Juniper Sling is an homage to London Dry Gin and the Jazz Age.
Really, you couldn’t get a better beverage to inspire a fragrance than gin. It can be infused with a wide range of natural botanicals including citrus peel, almond, angelica, saffron, orris root and even frankincense.
Perfumer Olivier Cresp was an interesting choice for Penhaligon’s who released this EDT in 2012. Cresp has largely worked on mainstream fragrances including Dolce & Gabbana’s Light Blue and the game-changer that is Thierry Mugler’s Angel. From the notes it looks like he infused some gourmand nuances into Juniper Sling:
Top notes: Cinnamon, orange brandy, angelica, juniper berry
Heart notes: Cardamom, leather, black pepper, orris wood
Base notes: Brown sugar, black cherry, vetiver, ambrox
The botanicals are released into the air straight out of the bottle. Chiefly the aniseed of angelica, the piquancy of black pepper and the gin of juniper. There’s also a very nice orange brandy accord. Fellow cinnamon-phobes need not fear, I can’t detect it except for a little sweet and spicy warmth. It’s a great opening.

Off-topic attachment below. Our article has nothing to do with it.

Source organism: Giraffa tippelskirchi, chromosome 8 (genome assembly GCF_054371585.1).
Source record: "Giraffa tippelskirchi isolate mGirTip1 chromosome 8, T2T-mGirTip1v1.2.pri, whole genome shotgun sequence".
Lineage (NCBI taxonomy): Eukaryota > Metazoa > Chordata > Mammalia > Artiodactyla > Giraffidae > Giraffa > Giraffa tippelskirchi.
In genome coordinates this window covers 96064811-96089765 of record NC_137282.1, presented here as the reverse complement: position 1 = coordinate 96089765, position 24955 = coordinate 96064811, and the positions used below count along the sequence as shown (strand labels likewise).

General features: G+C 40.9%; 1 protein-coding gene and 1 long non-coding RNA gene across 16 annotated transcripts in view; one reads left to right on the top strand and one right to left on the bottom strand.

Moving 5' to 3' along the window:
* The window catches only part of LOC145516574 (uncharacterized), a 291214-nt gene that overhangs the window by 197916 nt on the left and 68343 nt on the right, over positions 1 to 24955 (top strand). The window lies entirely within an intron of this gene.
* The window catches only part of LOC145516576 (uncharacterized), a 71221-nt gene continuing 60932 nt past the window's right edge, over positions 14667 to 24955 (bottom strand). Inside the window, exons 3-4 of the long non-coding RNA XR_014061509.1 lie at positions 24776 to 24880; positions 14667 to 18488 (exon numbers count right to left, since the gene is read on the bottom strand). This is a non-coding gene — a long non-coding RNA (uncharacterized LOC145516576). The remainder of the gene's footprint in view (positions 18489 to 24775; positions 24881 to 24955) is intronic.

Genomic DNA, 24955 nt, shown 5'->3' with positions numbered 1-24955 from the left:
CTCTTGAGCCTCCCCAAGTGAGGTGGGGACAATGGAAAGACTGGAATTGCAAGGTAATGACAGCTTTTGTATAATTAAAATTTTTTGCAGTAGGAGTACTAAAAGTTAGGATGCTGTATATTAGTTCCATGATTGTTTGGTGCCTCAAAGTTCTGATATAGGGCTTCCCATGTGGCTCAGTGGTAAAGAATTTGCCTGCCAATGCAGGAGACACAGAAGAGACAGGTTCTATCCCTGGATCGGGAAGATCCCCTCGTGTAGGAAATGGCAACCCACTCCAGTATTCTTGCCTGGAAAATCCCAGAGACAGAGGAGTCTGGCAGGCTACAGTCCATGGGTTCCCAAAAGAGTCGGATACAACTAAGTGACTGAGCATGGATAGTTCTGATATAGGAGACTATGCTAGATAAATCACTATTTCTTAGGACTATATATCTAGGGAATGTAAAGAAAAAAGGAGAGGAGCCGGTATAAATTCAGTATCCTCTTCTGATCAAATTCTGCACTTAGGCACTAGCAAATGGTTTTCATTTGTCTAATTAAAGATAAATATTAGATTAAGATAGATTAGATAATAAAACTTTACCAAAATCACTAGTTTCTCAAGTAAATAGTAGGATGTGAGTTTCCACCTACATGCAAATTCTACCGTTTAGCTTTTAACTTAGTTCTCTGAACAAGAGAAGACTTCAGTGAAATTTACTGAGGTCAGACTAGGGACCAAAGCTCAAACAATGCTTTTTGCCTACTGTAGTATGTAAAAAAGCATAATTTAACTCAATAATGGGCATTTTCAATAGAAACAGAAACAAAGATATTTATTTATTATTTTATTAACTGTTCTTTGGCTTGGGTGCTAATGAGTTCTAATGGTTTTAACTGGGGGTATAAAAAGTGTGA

Juniper Sling settles down to a powdery, sweet and softly musky skin scent. I wouldn’t actually describe it as boozy from this point. It’s uplifting and light-hearted but not alcoholic. On me, it’s mostly about the tame musky/labdanum-y scent of ambrox and the gentle aniseed of angelica.
Angelica can be herbal, green and spicy, the way it is in Angelique Sous le Pluie for example, or aniseed, peppery and musky, the way it is here.
Although there are contrasting sweet and savoury facets in Juniper Sling, the sweetness takes over.
I don’t find it fleeting the way some do, but it stays close to the body. Bear in mind that it is an eau de toilette so lasting power will be limited. It could easily be worn by either gender. It’s as androgynous as the boyish figure of a flapper.
The backdrop for Juniper Sling is 1920s London, when the bright young things were doing the Charleston and listening to Jazz which were new, exciting and a little daring. No doubt they’d be smoking and drinking a few gin cocktails too. The mood was carefree and hedonistic, without a thought for tomorrow.
I must admit I don’t find the fragrance as heady and boisterous as the Roaring Twenties. It’s rather too subdued for that, but this impression is probably down to the fact the deeper accords don’t show up on my skin (such as the leather, black cherry and vetiver).
In the end, the musky sweetness is just too persistent for my taste. All the same, Juniper Sling is a playful yet modest fragrance which I can imagine working well as a discreet work scent.
What are your favourite alcohol inspired fragrances?